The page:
[I perceive that you love this Middle-earth, as do I.]

Series: The Silmarillion Primer

A Farewell to Kings: The Fall of Númenor

Wherein the Last King of the Númenóreans Assumes Control, Puts Númenor First, Keeps His Enemy Close, and Defies Death In the Worst Way Possible

In the first half of the Akallabêth, we learned what made Aragorn’s ancestry so special. The Edain backed the right horse during the War of Wrath and so were rewarded with being damn near Elf-level good at just about everything, and then were given the wondrous island of Númenor to hang out on. They should have lived happily ever after. But see, these so-called enlightened Men on their high horses have been looking the Valinorean gift horse in the mouth. They’re at the top of their game, yet can’t stop themselves from daydreaming about the Undying Lands, a place where they’re sure they won’t get any older, and they won’t ever die—oh, and the one place they’re expressly forbidden to go.

In this half of the tale, we’ll see why Middle-earth still can’t have nice things, and why there aren’t a bunch of Númenóreans still walking around in the time of The Lord of the Rings. The unrest that’s taken root in their proud hearts has already divided them into two polarized political factions: the ever-growing King’s Men and the Faithful. It’s only going to get worse. So let’s get to it. I promise I’ll try to cool it with the horse-related expressions.

[‘The Doom of the World,’ they said. ‘One alone can change who made it.’]

Series: The Silmarillion Primer

Grace Under Pressure: The Rise of Númenor

Wherein the Dúnedain Are Made Better, Stronger, Faster, and Are Gifted With Huge Tracts o’ Land…and It Just Might Not Be Enough

In The Silmarillion, we don’t spend quite enough time in the Second Age to really get to know it—a chapter and a half, at best. And rather than walk through what does follow the First Age chronologically, Christopher Tolkien—who curated all of this for us after his father’s death—presents the next two ages of the history of Middle-earth in two basic pieces. Each overlaps the other but centers on its own events.

The first of these is the Akallabêth, a word that means “the Downfallen,” and specifically refers to the figurative and literal sinking of Númenor. You can always count on J.R.R. Tolkien to tell you something falls before he tells you it’s even a thing. Well, Númenor was a thing, and even casual readers of The Lord of the Rings will already know a thing or two about it. This is a phase of the book when Men finally take center stage, while Elves merely flit in from the wings once in a while.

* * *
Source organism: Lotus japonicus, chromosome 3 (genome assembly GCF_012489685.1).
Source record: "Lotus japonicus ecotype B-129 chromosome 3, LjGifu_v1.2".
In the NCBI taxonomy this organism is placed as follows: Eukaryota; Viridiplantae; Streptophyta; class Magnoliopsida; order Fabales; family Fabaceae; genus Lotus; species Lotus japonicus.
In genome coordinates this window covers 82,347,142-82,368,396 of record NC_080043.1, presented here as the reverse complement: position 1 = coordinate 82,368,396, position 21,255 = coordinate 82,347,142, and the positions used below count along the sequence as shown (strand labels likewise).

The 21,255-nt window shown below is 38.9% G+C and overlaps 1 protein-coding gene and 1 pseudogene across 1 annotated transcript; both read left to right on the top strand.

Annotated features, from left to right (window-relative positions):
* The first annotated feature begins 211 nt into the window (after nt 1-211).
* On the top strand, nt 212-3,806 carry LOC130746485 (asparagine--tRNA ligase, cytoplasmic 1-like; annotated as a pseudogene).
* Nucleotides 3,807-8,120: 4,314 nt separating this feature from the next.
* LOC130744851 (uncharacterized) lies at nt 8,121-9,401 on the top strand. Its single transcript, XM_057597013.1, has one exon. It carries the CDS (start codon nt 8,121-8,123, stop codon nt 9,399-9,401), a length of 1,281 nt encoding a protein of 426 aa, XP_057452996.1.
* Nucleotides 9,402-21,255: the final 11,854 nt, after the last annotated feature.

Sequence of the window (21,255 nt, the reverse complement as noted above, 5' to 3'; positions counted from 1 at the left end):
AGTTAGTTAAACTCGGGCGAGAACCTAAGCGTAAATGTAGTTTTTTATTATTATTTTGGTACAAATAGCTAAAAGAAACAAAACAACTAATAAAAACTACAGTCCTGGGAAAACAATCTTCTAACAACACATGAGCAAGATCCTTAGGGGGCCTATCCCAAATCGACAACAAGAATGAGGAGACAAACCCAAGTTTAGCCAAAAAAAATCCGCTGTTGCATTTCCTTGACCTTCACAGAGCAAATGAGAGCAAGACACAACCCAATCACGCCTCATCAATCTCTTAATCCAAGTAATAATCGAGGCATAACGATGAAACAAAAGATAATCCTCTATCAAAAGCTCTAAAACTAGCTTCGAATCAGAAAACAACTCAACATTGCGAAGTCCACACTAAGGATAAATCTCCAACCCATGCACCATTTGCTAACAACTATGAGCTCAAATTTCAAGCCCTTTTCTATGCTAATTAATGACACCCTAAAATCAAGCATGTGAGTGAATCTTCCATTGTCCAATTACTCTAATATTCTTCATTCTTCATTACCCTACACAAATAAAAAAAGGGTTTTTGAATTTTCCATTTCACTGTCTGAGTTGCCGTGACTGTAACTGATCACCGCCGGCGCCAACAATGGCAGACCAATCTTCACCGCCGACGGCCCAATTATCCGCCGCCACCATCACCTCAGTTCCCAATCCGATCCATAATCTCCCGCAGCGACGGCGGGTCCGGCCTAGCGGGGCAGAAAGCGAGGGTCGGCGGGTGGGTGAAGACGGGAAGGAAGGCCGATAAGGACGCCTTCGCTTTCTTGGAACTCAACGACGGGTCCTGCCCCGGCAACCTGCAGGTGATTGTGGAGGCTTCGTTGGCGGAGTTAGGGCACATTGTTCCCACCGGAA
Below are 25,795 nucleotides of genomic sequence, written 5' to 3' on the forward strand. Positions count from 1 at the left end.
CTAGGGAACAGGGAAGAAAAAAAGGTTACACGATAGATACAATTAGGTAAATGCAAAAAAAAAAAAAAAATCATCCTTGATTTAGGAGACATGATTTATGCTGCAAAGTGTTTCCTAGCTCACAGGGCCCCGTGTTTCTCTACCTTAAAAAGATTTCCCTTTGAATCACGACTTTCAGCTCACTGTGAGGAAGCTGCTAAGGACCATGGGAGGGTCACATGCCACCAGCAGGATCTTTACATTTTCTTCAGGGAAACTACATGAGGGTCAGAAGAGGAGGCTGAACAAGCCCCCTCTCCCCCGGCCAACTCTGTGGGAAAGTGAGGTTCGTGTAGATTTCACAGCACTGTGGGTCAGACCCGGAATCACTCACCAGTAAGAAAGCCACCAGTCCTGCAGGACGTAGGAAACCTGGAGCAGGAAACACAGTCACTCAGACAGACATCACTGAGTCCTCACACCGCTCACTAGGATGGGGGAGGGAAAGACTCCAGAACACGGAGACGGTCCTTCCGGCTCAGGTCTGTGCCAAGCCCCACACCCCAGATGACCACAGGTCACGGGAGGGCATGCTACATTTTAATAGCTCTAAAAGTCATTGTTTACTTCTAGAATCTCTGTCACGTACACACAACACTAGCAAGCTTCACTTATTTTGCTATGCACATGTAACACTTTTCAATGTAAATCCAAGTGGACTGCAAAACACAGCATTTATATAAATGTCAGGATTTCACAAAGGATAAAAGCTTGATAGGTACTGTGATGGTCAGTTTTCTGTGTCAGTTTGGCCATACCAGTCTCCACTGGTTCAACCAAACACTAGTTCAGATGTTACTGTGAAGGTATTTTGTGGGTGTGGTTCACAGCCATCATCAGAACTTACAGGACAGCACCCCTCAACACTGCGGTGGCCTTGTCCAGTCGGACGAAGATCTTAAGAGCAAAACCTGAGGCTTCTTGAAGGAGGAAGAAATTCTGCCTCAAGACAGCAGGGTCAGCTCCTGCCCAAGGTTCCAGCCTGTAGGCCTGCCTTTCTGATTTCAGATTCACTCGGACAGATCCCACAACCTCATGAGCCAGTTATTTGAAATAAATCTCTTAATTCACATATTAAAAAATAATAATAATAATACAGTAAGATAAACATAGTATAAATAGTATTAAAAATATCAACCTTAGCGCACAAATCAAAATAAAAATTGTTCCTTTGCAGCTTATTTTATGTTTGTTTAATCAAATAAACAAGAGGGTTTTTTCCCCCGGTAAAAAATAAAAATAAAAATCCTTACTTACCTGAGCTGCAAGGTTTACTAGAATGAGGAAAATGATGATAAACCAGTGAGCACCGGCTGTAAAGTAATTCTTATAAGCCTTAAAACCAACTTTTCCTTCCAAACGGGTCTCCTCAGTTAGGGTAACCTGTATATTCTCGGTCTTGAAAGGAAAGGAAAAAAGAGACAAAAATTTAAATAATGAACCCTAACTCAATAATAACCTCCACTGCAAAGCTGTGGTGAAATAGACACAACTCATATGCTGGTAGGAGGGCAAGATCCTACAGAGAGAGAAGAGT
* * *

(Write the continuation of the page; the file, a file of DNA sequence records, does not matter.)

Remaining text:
While this is not a difficult story to follow, the gauntlet of both Elvish and Adûnaic (i.e. Númenórean) names can trip you up. Don’t let it! Sauron WANTS you to fall. Given the big ideas in this section, I’ll be tackling the Akallabêth (ah-CALL-la-beth) in two parts, which mostly amounts to the great rise and the watery fall of Númenor.

[“Why do the Lords of the West sit there in peace undending, while we must die and go not whither?]

Series: The Silmarillion Primer

Tolkien: Maker of Middle-earth (the Man, the Myth, the Coffee Table Book!)

Many fans of J.R.R. Tolkien already know that there is, right now, a free and rare exhibit of the professor’s many works at Oxford University’s Bodleian Libraries running through the rest of October. It’s a dragon’s hoard of hand-drawn maps, illustrations, and book drafts—many of which have never been presented publicly before—all on display, along with an assortment of wonderfully nerdy and decidedly hobbitish accoutrements like Tolkien’s writing desk, pencils, chair, and smoking pipes. And some of us are also giddily excited about that same exhibit coming to the Morgan Library & Museum in New York next year. It’s a veritable Elf-studded, high fantasy equivalent of the Edgar Allan Poe Cottage in the Bronx or the Mark Twain House in Connecticut.

The exhibit is called Tolkien: Maker of Middle-earth and from what I’m hearing, it’s any Middle-earth geek’s delight. But it’s also finite. By mid-May next year, all those original works will be closed up one last time like the Doors of Durin, Watcher-style, then whisked back into the vaults of private collectors, the Tolkien Estate, Marquette University, and the Bodleian itself. But for those fans who can’t make it to these far-distant museums and still want to experience some of that awesomeness…well, there’s a book for that!

[“Hail fallow, well met!”]

Morgoth Is Rendered Null and Void In An All-Out War (of Wrath)

In Which Morgoth Gets His Ass Handed To Him, the Last Sons of Fëanor Find Time To Make One More Bad Decision, and Beleriand Starts Taking On Water